Here’s Fred Lynn, in a uniform a lot of people don’t remember him wearing.
At this very moment, I’m not watching baseball. The Red Sox are hosting the Angels at Fenway Park and apparently Mike Napoli has already hit a home run, but I don’t think watching a game is in the cards for tonight.
Instead, I’m sitting here, reading about other experiences loosely tied to the game and listening to Elvis in my newly rearranged living room, realizing that I’m not quite writing about the game, or anything else, with the kind of frequency I’d like. I still write enough, in whatever that sense may be, and I’m still following along, watching as Hanley Ramirez tries to hit through a bad shoulder and the Sox continue to let great performances by a suddenly rejuvenated starting rotation fall by the wayside. They’re struggling. It’s reality and it’s not ideal but I’m comfortable with that.
But it’s in this moment that I wanted to write about baseball, even if the urge to watch a game they may or may not be winning is, at the moment, nonexistent. Just something to reflect on this thing that’s here for half of the year, just about always when it’s needed, always present regardless of whether or not I’m paying attention. Continue reading
This is Dustin Pedroia. I’m pretty sure he still plays baseball, but it’s been a while.
Today, after work, I walked off the T and picked up a package of ground beef on my way home, changed into my Marco Scutaro t-shirt, relaxed and then got down to the business of making dinner. Tonight was enchilada night, not that every Tuesday is enchilada night, but just to give you a little bit of color this evening.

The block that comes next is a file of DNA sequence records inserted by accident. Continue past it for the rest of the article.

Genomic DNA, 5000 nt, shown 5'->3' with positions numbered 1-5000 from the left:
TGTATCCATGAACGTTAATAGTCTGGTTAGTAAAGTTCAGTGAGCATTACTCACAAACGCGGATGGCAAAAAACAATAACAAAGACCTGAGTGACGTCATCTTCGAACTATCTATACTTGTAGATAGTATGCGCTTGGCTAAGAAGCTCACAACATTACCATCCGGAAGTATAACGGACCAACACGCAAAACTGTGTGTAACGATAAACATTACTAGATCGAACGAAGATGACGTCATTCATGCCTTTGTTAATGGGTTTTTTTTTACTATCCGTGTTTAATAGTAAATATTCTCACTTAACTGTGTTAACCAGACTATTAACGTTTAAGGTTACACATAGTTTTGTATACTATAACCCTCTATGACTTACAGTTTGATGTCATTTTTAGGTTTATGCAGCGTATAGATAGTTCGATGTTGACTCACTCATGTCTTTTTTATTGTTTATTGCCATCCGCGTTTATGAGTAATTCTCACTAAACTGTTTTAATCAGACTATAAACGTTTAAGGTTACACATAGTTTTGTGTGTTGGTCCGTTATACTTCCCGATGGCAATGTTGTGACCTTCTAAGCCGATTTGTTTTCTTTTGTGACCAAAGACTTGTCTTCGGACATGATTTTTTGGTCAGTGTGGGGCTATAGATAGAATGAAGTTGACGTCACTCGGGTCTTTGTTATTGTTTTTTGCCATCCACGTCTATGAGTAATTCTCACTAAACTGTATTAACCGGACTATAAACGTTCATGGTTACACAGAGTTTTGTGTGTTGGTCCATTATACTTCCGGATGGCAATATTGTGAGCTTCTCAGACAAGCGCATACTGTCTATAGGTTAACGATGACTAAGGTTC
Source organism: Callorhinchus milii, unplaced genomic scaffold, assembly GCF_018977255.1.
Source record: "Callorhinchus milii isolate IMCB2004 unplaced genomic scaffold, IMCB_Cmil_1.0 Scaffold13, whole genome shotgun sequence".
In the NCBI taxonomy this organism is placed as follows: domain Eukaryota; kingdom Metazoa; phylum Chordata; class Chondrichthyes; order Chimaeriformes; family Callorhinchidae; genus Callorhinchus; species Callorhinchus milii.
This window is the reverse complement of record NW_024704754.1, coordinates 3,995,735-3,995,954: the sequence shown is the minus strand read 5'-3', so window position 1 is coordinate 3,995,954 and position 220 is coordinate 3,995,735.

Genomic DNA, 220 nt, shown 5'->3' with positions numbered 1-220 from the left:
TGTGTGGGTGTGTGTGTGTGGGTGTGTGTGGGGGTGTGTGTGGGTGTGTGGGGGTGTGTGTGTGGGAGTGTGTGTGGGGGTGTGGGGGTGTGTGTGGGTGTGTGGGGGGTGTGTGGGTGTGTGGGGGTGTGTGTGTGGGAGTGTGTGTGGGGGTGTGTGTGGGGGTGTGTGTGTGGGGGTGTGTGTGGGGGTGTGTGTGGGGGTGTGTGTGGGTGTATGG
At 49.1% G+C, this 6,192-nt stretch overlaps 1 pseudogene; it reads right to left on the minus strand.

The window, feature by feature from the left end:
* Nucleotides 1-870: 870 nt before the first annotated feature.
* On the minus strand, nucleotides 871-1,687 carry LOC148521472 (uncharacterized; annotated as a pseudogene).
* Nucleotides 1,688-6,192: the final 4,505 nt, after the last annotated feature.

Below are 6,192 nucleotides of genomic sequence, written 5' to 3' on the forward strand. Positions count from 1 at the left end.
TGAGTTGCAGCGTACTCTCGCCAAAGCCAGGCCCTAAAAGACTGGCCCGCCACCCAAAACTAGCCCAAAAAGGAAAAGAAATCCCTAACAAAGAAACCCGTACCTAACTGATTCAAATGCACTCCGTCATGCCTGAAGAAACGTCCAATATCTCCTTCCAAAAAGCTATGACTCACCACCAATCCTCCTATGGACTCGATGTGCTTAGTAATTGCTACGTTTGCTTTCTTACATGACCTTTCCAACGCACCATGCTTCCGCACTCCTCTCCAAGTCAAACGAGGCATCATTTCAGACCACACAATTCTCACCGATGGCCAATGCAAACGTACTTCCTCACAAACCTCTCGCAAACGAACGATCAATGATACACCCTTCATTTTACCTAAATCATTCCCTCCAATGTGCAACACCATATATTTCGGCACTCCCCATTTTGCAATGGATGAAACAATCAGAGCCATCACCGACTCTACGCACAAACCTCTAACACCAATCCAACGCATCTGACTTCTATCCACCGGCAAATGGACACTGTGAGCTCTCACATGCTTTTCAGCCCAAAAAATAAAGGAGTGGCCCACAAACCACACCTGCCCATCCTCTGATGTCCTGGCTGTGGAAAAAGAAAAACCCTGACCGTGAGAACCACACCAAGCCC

While I made dinner, I had the Eddie Vedder Water on the Road DVD playing in the background, and “Sometimes” and “Rise” and “Guaranteed” and such provided the soundtrack while I chopped peppers and browned the beef with the taco seasoning.
After dinner, I sat down with a drink and I turned my full attention to the Red Sox game, as they hosted the Padres in the first of a three-game series to dovetail with the Fourth of July. John Lackey was pitching, but I decided to stick with my decision to watch it anyway.
And it was right around that time that I realized this was the first time I was sitting down to watch a baseball game in earnest in more than a month. Continue reading
He'll be missed.
Sad news today, as Dick Williams, who managed the “Impossible Dream” 1967 Red Sox at the start of his career, has died. He was 82.
Williams had a decent playing career, bouncing between the outfield, third base and first base for the Brooklyn Dodgers, Cleveland Indians, Baltimore Orioles, Kansas City A’s and the Sox for 13 seasons.
But he made his name as a manger, and he earned the reputation of a tough-nosed dugout leader early. He whipped the Sox into shape and got them into the World Series for the first time in 21 years that first season. Later, he’d take the captaincy away from Carl Yastrzemski, and things got tense enough that he was let go with just nine games left in 1969.
But he wasn’t done. For the most part, wherever he went, he won. He won two World Series with the Oakland A’s in the 1970s, he took the Montreal Expos to their only playoff appearance in 1981, and in ’84, he helped the San Diego Padres win their first National League pennant.
He was rewarded for all this, finally, in 2008, when he was inducted into the Baseball Hall of Fame. On his plaque, he’s wearing an A’s cap.